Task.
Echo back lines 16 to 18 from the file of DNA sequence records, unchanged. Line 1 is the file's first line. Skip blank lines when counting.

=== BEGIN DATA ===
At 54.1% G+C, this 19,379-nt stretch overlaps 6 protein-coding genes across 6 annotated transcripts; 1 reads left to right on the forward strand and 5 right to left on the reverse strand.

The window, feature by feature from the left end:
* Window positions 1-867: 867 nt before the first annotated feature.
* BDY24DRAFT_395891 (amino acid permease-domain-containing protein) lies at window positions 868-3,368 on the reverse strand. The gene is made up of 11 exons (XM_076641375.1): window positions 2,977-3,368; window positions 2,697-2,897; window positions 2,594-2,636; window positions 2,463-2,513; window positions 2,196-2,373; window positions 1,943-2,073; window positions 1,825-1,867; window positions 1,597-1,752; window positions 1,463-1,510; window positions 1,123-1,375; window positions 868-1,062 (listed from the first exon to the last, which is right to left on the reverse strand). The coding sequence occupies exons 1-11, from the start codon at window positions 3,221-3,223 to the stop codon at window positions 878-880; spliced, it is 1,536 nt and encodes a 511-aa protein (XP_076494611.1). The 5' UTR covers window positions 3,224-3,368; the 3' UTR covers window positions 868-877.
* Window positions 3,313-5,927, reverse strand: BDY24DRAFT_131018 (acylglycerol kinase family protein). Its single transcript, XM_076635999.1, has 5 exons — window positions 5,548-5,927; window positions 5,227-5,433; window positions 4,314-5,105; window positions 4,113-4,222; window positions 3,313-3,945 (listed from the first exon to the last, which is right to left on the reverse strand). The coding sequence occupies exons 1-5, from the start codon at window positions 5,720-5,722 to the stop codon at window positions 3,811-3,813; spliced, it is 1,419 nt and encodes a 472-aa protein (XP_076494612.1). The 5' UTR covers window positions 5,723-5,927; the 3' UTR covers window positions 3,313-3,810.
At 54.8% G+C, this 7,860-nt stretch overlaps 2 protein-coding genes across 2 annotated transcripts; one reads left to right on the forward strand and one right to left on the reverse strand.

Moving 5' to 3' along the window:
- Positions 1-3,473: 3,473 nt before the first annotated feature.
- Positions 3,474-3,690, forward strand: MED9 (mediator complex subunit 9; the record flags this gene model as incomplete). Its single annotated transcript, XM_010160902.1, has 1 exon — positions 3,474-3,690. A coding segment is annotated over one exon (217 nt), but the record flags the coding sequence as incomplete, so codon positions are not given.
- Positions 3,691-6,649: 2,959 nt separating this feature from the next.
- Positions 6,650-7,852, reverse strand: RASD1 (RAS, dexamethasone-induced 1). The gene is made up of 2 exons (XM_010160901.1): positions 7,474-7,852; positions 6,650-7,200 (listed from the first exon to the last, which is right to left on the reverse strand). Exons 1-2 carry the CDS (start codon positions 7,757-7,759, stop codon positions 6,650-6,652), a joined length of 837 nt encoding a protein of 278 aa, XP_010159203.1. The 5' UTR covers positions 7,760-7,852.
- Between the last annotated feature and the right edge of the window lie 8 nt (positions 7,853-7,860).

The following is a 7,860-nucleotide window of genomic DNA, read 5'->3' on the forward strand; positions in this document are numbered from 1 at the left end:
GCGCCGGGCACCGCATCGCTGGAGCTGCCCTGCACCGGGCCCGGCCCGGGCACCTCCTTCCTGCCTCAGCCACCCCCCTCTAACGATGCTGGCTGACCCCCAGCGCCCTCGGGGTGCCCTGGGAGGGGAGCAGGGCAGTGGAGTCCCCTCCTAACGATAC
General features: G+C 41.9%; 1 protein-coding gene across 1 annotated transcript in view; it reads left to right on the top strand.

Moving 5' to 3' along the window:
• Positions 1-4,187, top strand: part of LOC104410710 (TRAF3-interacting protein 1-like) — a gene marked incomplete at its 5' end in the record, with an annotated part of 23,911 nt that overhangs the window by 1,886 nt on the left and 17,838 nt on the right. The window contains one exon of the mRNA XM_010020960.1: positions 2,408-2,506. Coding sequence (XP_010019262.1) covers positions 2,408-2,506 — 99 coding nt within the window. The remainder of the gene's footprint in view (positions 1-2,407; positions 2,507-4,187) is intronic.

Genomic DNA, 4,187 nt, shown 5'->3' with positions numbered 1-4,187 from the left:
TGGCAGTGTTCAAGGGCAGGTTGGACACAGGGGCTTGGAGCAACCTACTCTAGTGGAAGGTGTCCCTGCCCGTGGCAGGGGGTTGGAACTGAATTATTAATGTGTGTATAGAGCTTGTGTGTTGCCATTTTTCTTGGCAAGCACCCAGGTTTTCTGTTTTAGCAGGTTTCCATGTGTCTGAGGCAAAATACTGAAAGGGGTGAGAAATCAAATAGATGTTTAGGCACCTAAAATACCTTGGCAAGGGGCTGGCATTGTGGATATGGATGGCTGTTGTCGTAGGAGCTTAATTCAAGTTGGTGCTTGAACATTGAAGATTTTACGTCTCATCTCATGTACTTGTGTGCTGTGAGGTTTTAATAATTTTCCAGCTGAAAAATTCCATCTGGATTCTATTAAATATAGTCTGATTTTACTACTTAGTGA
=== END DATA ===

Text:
Moving 5' to 3' along the window:
• Positions 1-4,187, top strand: part of LOC104410710 (TRAF3-interacting protein 1-like) — a gene marked incomplete at its 5' end in the record, with an annotated part of 23,911 nt that overhangs the window by 1,886 nt on the left and 17,838 nt on the right. The window contains one exon of the mRNA XM_010020960.1: positions 2,408-2,506. Coding sequence (XP_010019262.1) covers positions 2,408-2,506 — 99 coding nt within the window. The remainder of the gene's footprint in view (positions 1-2,407; positions 2,507-4,187) is intronic.

Genomic DNA, 4,187 nt, shown 5'->3' with positions numbered 1-4,187 from the left: